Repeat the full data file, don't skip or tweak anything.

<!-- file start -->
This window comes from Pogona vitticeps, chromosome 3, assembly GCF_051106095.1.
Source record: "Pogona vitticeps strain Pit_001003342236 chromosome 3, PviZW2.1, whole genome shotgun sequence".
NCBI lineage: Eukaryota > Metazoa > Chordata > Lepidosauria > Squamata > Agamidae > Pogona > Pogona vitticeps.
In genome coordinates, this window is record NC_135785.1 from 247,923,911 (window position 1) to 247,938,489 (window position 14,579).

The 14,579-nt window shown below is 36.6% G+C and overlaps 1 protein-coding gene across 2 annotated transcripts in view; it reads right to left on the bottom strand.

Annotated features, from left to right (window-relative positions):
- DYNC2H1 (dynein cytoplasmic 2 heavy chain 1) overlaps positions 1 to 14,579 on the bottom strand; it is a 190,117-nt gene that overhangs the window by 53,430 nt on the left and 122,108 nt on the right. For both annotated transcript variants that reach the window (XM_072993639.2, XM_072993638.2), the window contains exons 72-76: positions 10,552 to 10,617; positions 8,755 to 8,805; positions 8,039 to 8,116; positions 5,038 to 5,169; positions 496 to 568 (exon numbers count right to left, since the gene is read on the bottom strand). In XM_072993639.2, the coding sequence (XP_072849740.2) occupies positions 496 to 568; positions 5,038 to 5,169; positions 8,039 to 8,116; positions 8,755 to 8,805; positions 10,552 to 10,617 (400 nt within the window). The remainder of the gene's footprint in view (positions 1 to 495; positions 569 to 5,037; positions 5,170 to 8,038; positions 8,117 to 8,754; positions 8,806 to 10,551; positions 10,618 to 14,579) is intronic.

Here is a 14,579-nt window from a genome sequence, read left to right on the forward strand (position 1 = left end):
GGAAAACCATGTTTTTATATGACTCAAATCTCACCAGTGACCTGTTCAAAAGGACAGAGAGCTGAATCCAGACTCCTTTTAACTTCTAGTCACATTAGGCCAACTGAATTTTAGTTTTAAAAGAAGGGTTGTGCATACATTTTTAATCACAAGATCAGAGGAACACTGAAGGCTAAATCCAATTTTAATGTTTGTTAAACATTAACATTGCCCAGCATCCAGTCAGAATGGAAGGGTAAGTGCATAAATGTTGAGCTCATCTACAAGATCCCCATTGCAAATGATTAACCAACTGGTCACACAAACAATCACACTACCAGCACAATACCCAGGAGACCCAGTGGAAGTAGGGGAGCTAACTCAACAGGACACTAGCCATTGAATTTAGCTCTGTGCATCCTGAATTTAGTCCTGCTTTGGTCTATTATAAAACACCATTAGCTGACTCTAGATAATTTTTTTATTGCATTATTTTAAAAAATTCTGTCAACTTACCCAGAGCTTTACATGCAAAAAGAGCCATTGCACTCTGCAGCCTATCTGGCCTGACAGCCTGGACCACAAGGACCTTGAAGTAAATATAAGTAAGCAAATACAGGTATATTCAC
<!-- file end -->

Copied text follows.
This window comes from Pogona vitticeps, chromosome 3, assembly GCF_051106095.1.
Source record: "Pogona vitticeps strain Pit_001003342236 chromosome 3, PviZW2.1, whole genome shotgun sequence".
NCBI lineage: Eukaryota > Metazoa > Chordata > Lepidosauria > Squamata > Agamidae > Pogona > Pogona vitticeps.
In genome coordinates, this window is record NC_135785.1 from 247,923,911 (window position 1) to 247,938,489 (window position 14,579).

The 14,579-nt window shown below is 36.6% G+C and overlaps 1 protein-coding gene across 2 annotated transcripts in view; it reads right to left on the bottom strand.

Annotated features, from left to right (window-relative positions):
- DYNC2H1 (dynein cytoplasmic 2 heavy chain 1) overlaps positions 1 to 14,579 on the bottom strand; it is a 190,117-nt gene that overhangs the window by 53,430 nt on the left and 122,108 nt on the right. For both annotated transcript variants that reach the window (XM_072993639.2, XM_072993638.2), the window contains exons 72-76: positions 10,552 to 10,617; positions 8,755 to 8,805; positions 8,039 to 8,116; positions 5,038 to 5,169; positions 496 to 568 (exon numbers count right to left, since the gene is read on the bottom strand). In XM_072993639.2, the coding sequence (XP_072849740.2) occupies positions 496 to 568; positions 5,038 to 5,169; positions 8,039 to 8,116; positions 8,755 to 8,805; positions 10,552 to 10,617 (400 nt within the window). The remainder of the gene's footprint in view (positions 1 to 495; positions 569 to 5,037; positions 5,170 to 8,038; positions 8,117 to 8,754; positions 8,806 to 10,551; positions 10,618 to 14,579) is intronic.

Here is a 14,579-nt window from a genome sequence, read left to right on the forward strand (position 1 = left end):
GGAAAACCATGTTTTTATATGACTCAAATCTCACCAGTGACCTGTTCAAAAGGACAGAGAGCTGAATCCAGACTCCTTTTAACTTCTAGTCACATTAGGCCAACTGAATTTTAGTTTTAAAAGAAGGGTTGTGCATACATTTTTAATCACAAGATCAGAGGAACACTGAAGGCTAAATCCAATTTTAATGTTTGTTAAACATTAACATTGCCCAGCATCCAGTCAGAATGGAAGGGTAAGTGCATAAATGTTGAGCTCATCTACAAGATCCCCATTGCAAATGATTAACCAACTGGTCACACAAACAATCACACTACCAGCACAATACCCAGGAGACCCAGTGGAAGTAGGGGAGCTAACTCAACAGGACACTAGCCATTGAATTTAGCTCTGTGCATCCTGAATTTAGTCCTGCTTTGGTCTATTATAAAACACCATTAGCTGACTCTAGATAATTTTTTTATTGCATTATTTTAAAAAATTCTGTCAACTTACCCAGAGCTTTACATGCAAAAAGAGCCATTGCACTCTGCAGCCTATCTGGCCTGACAGCCTGGACCACAAGGACCTTGAAGTAAATATAAGTAAGCAAATACAGGTATATTCAC